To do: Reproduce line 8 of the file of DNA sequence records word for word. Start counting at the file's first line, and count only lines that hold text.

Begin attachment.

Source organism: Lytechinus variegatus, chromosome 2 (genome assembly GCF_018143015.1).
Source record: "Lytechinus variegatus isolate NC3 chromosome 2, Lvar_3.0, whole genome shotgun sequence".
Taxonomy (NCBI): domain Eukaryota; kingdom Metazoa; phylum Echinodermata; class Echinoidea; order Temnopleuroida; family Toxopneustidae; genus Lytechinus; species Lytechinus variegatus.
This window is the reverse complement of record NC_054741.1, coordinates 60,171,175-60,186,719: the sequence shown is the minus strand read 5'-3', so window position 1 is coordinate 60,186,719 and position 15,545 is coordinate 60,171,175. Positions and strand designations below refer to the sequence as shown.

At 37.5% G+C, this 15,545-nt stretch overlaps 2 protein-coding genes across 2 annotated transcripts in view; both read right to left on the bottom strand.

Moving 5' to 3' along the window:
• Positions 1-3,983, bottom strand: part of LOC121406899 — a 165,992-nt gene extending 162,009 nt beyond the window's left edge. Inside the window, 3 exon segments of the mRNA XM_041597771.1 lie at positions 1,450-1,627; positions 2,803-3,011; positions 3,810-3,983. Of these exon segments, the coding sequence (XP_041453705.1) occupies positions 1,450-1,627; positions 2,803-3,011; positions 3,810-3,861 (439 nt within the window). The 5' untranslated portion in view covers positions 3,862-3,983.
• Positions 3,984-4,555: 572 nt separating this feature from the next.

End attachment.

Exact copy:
• Positions 3,984-4,555: 572 nt separating this feature from the next.